K-pop stars temporarily leaving music scene over anxiety disorders

January 13, 2020

 At the height of their high-profile K-pop careers last year, Kang Daniel and Mina, a member of sensational girl group TWICE, temporarily left show business, complaining of anxiety and other mental disorders.

The Japanese K-pop star, Mina was suffering from an anxiety disorder and suspended her stage career amid her group’s globe-trotting concert tour in July. Kang abruptly withdrew from the public eye in early December due to depression and a panic disorder, one week after his second music release as a soloist.

The two still have not resumed their entertainment careers, keeping their fans anxious for their returns.

The K-pop scene has since seen a lot more K-pop stars come forward to confess similar mental suffering and officially take a break from the hectic show business world.

Many K-pop idol stars spend their early or late teenage years, immersed in training to become entertainers, often without enough time and experience to build up a mental safety net.

Once they become stars, idols are often subject to distress from intense competition with other idol groups, online hate comments, as well as the dearth of privacy.

On Sunday, Lee Joo-heon, a rapper of boy band Monsta X who is also known as Joohoney, suspended his stage career, citing “symptoms of nervous anxiety.”

It was after Joo-heon was absent from some of Monsta X’s performances for the 2019 year-end iHeartRadio Jingle Ball tour in American cities.

Joo-heon was given a doctor’s order to “take a break and rest” for the anxiety disorder,” the band’s agency, Starship Entertainment, said, announcing his temporary departure from the band.

This photo of Monsta X's Joo-heon is provided by Starship Entertainment. (PHOTO NOT FOR SALE) (Yonhap)
This photo of Seventeen is provided by Pledis Entertainment. (PHOTO NOT FOR SALE) (Yonhap)
This photo of Kim Dong-wan is provided by KBS. (PHOTO NOT FOR SALE) (Yonhap)

This photo of Monsta X’s Joo-heon is provided by Starship Entertainment. (PHOTO NOT FOR SALE) (Yonhap)

Also this month, HaSeul, a member of girl group Loona, also known as Girl of the Month in Korean, put her entertainment career indefinitely on hold for repeated symptoms of nervous anxiety.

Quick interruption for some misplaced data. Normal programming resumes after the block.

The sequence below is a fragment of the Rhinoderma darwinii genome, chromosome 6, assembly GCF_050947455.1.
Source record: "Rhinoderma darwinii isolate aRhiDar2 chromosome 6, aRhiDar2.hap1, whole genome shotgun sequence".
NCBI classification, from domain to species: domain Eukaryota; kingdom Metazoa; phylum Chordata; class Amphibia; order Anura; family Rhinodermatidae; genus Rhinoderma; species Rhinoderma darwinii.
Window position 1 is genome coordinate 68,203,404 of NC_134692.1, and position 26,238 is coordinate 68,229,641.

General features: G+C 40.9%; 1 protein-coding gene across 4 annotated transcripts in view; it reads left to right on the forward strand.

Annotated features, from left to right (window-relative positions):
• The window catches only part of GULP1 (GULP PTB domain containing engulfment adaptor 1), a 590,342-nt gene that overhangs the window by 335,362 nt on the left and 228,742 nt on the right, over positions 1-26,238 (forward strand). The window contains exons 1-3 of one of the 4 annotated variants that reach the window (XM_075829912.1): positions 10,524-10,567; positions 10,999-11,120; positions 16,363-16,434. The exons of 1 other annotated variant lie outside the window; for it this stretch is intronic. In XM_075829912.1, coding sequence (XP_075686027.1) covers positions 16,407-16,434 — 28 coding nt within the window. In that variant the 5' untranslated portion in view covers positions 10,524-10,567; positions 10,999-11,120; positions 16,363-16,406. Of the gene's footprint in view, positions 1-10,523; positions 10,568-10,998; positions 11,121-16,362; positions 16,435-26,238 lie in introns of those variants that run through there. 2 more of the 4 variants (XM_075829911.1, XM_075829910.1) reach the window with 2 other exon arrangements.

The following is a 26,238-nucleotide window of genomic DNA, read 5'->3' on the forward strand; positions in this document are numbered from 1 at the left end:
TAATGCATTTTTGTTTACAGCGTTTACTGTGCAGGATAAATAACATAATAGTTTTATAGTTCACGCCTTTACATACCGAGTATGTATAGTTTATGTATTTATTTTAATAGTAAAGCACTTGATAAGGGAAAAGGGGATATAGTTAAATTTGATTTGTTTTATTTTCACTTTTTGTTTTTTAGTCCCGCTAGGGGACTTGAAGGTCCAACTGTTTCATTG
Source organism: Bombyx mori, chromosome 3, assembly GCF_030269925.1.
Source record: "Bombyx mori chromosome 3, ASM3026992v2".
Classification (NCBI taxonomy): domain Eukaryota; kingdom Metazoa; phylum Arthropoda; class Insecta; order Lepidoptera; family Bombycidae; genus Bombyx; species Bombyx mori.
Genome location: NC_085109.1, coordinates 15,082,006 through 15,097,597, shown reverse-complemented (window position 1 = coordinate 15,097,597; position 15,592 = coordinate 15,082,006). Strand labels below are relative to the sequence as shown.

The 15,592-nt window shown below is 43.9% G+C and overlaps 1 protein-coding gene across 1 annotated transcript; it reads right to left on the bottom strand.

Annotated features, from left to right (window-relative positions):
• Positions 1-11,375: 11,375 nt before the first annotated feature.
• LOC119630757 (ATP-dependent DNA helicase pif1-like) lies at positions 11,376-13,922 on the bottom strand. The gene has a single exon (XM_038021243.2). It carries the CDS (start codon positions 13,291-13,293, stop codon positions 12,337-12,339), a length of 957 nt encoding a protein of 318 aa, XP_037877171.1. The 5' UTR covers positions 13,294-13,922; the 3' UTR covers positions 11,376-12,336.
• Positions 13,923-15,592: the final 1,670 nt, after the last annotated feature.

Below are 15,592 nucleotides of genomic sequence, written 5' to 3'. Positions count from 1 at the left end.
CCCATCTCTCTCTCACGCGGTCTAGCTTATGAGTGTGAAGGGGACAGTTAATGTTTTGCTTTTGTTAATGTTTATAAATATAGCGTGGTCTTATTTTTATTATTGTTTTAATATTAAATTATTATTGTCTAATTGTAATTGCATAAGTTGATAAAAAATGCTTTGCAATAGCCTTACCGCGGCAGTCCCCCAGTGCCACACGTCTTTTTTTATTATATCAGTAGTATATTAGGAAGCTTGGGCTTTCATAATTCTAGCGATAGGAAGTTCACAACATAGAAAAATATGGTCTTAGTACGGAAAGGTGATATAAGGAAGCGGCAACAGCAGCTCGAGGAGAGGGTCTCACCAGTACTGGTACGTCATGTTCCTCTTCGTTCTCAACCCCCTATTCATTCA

Her agency said HaSeul will not be part of the 12-piece group’s upcoming release of a new album, titled “Hash,” as she will be focusing on medical treatment and recovery of her health.

Roaring boy band Seventeen saw two of its 13 members come down with similar mental problems over the past two months.

In mid-November, the band leader S.Coups entered into a temporary career suspension due to an anxiety disorder, while the next month, another member, Jeonghan temporarily left show business, complaining of “dizziness.”

Pledis Entertainment, which represents Seventeen, said Jeonghan was given a doctor’s order to take a long rest to recover, without giving the exact name of his illness.

Also in December, Han, a member of boy band Stray Kids, was absent from some of his band’s public arrangements as he came under recurring symptoms of mental anxieties.

“He suffers from extreme tension when having to get close to many people he doesn’t know,” JYP Entertainment said at the time, announcing Han’s absence from band activities.

Dawon, a member of the girl group Cosmic Girls, also known as WJSN, also temporarily withdrew from their activities last month after being diagnosed with an anxiety disorder.

Such mental illness-driven withdrawals are occurring as the K-pop scene is still reeling from the deaths of widely loved K-pop stars like Sulli and Kim Jong-hyun of boy band SHINee after suffering from long-running depression and mental distress from their careers.

Kim Dong-wan, a former idol boy band star who debuted in Shinhwa in 1998, earlier hinted at the immense mental distress K-pop musicians often experience.

“Many young (K-pop stars) are brooding over how much they are willing to suffer mentally in order to win the sweetness of money and name recognition,” Kim said on his SNS account in October, following the death of Sulli.

“(The K-pop industry) is full of people who want young (musicians) to look healthy and bright even while they cannot eat properly or sleep comfortably in reality.”